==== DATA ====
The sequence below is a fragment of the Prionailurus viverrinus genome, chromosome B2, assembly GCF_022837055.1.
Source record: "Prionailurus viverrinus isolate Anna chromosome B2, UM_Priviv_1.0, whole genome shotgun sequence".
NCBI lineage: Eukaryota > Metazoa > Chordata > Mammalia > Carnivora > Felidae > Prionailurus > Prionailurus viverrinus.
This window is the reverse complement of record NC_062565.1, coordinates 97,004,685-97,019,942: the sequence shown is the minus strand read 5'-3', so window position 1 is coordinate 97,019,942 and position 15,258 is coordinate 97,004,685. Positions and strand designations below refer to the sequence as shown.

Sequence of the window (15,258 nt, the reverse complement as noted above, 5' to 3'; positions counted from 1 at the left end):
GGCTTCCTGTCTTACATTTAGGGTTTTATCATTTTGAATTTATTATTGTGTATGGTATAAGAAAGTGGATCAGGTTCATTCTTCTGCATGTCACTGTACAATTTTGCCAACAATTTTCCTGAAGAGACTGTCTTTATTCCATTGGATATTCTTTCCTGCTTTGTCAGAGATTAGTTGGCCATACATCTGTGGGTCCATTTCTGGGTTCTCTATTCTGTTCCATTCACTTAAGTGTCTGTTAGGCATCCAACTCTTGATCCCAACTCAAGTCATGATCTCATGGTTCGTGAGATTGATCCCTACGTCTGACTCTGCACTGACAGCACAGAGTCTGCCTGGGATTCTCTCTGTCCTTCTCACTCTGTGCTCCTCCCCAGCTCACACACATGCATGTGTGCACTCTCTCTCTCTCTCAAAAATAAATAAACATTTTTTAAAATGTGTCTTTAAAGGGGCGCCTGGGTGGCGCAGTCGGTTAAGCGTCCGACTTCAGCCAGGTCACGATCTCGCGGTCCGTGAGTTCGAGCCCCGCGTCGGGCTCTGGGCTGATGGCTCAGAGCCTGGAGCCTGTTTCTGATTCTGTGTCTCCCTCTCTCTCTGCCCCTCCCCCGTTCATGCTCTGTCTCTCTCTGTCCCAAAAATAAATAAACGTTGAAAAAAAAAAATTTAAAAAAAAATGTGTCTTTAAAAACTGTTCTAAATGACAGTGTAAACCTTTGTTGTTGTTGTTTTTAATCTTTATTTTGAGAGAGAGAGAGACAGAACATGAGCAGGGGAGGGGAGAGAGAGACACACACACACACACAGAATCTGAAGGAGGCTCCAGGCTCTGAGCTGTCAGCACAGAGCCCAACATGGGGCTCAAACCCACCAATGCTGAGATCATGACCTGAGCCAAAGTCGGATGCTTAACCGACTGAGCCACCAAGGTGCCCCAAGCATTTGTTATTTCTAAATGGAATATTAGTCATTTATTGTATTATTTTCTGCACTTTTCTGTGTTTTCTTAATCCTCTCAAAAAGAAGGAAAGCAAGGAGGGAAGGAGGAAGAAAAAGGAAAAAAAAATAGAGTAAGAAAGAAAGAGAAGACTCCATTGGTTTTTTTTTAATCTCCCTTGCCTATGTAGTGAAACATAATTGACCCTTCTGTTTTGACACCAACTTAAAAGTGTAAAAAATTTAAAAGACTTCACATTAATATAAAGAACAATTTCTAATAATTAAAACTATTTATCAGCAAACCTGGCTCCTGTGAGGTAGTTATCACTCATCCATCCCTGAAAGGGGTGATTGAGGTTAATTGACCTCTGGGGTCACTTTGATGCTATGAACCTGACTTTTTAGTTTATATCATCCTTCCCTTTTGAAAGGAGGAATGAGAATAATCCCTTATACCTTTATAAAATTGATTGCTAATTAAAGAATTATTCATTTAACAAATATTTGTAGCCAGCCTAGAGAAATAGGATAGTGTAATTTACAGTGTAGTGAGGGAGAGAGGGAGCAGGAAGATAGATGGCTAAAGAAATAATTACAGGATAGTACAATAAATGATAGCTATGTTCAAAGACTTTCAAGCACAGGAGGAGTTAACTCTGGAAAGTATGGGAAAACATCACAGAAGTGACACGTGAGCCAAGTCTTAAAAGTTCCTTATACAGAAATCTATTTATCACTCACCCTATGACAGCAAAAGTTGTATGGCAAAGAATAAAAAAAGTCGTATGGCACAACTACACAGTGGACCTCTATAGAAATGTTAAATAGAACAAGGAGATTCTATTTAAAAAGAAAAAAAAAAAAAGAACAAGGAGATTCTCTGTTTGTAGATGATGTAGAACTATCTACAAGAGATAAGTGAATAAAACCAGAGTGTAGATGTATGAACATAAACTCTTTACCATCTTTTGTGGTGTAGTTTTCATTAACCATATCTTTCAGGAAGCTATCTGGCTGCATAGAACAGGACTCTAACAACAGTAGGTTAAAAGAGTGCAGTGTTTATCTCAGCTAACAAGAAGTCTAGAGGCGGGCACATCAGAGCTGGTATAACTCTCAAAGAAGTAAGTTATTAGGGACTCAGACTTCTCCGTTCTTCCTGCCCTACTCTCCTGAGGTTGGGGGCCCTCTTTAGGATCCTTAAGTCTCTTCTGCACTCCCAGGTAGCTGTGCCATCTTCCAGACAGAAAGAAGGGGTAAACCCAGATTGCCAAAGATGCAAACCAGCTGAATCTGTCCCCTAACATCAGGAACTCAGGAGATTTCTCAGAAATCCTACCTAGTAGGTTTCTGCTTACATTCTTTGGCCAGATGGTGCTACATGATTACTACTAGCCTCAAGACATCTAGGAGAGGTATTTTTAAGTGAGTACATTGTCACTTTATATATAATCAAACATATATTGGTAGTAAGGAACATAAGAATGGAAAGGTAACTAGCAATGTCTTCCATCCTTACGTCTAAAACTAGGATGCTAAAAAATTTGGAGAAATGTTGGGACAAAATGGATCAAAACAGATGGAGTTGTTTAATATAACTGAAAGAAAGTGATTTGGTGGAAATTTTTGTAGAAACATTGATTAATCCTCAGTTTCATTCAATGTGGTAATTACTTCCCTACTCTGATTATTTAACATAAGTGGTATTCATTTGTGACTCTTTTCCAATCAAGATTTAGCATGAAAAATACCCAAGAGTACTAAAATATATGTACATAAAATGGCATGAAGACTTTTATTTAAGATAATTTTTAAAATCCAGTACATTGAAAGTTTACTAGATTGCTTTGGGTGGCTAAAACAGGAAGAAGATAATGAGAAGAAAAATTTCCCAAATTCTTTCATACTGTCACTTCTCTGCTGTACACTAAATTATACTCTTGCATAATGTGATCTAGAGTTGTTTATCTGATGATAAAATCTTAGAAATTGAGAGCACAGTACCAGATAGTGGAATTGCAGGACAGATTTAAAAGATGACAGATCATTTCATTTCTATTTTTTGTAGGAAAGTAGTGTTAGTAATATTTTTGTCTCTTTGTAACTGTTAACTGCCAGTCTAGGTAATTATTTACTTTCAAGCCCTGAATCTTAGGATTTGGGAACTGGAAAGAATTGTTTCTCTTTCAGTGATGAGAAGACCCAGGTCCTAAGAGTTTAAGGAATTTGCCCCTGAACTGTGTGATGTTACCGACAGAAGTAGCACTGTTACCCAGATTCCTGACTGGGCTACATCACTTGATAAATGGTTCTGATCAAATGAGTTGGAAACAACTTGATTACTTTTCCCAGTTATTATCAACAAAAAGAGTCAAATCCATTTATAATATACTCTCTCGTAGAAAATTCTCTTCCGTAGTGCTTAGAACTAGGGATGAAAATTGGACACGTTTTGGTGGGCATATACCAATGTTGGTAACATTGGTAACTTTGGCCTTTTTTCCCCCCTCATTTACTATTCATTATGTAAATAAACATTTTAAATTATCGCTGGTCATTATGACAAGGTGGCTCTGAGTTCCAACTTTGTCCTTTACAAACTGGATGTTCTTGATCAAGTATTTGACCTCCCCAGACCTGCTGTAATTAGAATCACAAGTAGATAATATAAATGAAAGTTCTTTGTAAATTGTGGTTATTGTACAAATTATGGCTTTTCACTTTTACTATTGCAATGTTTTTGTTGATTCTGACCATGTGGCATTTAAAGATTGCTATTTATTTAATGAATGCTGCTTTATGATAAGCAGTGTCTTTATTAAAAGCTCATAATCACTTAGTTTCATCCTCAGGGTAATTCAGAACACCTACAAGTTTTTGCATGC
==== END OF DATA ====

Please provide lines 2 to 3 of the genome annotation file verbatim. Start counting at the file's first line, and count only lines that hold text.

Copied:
Source record: "Prionailurus viverrinus isolate Anna chromosome B2, UM_Priviv_1.0, whole genome shotgun sequence".
NCBI lineage: Eukaryota > Metazoa > Chordata > Mammalia > Carnivora > Felidae > Prionailurus > Prionailurus viverrinus.